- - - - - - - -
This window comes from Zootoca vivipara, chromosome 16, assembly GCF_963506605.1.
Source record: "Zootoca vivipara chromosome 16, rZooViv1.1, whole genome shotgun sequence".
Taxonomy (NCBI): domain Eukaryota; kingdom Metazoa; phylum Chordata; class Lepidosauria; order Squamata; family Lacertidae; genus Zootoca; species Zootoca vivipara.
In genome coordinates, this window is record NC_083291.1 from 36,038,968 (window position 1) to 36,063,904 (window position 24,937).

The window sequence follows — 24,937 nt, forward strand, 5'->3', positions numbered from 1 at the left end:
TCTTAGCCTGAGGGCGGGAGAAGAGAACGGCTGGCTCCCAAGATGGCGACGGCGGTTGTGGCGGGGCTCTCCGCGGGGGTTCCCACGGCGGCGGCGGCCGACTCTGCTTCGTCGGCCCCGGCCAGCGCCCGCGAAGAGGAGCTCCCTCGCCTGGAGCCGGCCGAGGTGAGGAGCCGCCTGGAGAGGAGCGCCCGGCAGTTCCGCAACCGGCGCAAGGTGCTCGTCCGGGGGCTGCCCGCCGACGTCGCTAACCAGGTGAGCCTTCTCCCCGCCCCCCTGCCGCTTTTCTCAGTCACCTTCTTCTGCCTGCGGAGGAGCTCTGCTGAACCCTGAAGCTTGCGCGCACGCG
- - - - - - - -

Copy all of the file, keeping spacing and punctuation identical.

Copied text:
This window comes from Zootoca vivipara, chromosome 16, assembly GCF_963506605.1.
Source record: "Zootoca vivipara chromosome 16, rZooViv1.1, whole genome shotgun sequence".
Taxonomy (NCBI): domain Eukaryota; kingdom Metazoa; phylum Chordata; class Lepidosauria; order Squamata; family Lacertidae; genus Zootoca; species Zootoca vivipara.
In genome coordinates, this window is record NC_083291.1 from 36,038,968 (window position 1) to 36,063,904 (window position 24,937).

The window sequence follows — 24,937 nt, forward strand, 5'->3', positions numbered from 1 at the left end:
TCTTAGCCTGAGGGCGGGAGAAGAGAACGGCTGGCTCCCAAGATGGCGACGGCGGTTGTGGCGGGGCTCTCCGCGGGGGTTCCCACGGCGGCGGCGGCCGACTCTGCTTCGTCGGCCCCGGCCAGCGCCCGCGAAGAGGAGCTCCCTCGCCTGGAGCCGGCCGAGGTGAGGAGCCGCCTGGAGAGGAGCGCCCGGCAGTTCCGCAACCGGCGCAAGGTGCTCGTCCGGGGGCTGCCCGCCGACGTCGCTAACCAGGTGAGCCTTCTCCCCGCCCCCCTGCCGCTTTTCTCAGTCACCTTCTTCTGCCTGCGGAGGAGCTCTGCTGAACCCTGAAGCTTGCGCGCACGCG